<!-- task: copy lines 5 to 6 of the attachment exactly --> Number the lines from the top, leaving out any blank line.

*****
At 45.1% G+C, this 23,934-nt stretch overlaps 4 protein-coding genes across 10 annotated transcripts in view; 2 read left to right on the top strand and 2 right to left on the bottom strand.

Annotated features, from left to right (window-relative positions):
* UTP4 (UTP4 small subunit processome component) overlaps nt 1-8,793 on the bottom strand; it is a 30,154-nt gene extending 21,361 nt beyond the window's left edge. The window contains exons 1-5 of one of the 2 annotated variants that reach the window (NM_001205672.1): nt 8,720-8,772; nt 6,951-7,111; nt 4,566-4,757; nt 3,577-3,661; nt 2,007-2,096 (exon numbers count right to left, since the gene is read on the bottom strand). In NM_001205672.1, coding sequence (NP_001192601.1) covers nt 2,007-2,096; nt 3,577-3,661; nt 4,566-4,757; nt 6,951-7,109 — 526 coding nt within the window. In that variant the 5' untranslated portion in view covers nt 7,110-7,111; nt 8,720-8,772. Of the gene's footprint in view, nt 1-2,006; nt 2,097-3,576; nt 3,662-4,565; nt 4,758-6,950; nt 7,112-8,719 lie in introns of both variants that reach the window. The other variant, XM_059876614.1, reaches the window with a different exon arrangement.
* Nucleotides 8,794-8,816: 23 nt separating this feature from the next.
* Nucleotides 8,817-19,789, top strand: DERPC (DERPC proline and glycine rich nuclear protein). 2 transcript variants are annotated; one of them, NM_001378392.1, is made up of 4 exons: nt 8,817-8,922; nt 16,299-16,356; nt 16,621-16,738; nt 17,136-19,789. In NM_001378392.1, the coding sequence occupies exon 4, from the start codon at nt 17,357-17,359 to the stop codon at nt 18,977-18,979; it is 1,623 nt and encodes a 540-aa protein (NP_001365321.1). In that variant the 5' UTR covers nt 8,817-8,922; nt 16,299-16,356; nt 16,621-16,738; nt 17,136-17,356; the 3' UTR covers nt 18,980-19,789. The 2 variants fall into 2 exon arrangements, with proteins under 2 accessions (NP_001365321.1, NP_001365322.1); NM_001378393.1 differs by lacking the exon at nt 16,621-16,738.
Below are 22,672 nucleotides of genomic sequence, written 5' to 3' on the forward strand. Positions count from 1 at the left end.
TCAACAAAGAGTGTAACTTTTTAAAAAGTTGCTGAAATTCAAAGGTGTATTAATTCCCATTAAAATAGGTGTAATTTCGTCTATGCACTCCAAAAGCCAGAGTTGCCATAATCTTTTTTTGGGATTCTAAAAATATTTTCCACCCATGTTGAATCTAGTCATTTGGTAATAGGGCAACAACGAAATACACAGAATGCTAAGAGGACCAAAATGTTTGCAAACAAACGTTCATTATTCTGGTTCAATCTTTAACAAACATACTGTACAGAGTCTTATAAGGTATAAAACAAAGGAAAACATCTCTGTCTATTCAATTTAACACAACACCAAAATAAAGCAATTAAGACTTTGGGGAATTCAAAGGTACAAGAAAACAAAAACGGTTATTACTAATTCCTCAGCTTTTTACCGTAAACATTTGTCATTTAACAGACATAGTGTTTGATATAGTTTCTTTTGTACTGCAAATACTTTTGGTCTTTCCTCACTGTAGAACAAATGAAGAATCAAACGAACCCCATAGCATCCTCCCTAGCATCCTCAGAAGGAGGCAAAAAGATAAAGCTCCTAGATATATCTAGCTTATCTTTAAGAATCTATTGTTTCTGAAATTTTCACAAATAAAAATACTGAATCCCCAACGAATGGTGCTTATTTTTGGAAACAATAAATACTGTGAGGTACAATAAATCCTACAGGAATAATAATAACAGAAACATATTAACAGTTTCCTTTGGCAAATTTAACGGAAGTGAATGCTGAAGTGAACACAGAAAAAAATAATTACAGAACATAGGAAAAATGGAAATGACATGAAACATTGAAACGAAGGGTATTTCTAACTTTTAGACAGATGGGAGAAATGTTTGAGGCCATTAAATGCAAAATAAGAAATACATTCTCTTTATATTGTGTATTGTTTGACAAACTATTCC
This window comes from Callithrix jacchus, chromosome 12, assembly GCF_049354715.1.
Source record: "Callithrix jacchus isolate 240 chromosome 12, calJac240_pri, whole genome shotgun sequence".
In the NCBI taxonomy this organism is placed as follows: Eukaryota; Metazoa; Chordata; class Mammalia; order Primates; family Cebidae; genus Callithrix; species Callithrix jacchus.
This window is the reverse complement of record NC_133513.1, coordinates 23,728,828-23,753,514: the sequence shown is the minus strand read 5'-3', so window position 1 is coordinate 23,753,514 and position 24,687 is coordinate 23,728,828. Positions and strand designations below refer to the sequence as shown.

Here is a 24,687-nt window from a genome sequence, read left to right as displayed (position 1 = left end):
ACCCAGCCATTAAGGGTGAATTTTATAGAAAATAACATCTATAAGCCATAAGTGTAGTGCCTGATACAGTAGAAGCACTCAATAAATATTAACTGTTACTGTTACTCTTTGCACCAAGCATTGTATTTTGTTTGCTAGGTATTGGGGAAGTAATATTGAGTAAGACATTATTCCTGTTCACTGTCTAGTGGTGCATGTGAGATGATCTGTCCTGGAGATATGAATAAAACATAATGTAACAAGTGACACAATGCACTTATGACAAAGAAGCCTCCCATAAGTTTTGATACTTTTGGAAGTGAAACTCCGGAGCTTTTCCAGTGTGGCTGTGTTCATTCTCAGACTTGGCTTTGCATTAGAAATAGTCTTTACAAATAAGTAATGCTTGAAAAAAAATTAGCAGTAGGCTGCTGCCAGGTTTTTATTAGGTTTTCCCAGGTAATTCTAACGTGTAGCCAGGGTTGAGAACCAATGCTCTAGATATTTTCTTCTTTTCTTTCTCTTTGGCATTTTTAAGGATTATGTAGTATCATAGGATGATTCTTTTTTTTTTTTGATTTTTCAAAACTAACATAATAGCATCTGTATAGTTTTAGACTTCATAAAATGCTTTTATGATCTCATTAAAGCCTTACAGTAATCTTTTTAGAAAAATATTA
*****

* Nucleotides 8,817-19,789, top strand: DERPC (DERPC proline and glycine rich nuclear protein). 2 transcript variants are annotated; one of them, NM_001378392.1, is made up of 4 exons: nt 8,817-8,922; nt 16,299-16,356; nt 16,621-16,738; nt 17,136-19,789. In NM_001378392.1, the coding sequence occupies exon 4, from the start codon at nt 17,357-17,359 to the stop codon at nt 18,977-18,979; it is 1,623 nt and encodes a 540-aa protein (NP_001365321.1). In that variant the 5' UTR covers nt 8,817-8,922; nt 16,299-16,356; nt 16,621-16,738; nt 17,136-17,356; the 3' UTR covers nt 18,980-19,789. The 2 variants fall into 2 exon arrangements, with proteins under 2 accessions (NP_001365321.1, NP_001365322.1); NM_001378393.1 differs by lacking the exon at nt 16,621-16,738.
Below are 22,672 nucleotides of genomic sequence, written 5' to 3' on the forward strand. Positions count from 1 at the left end.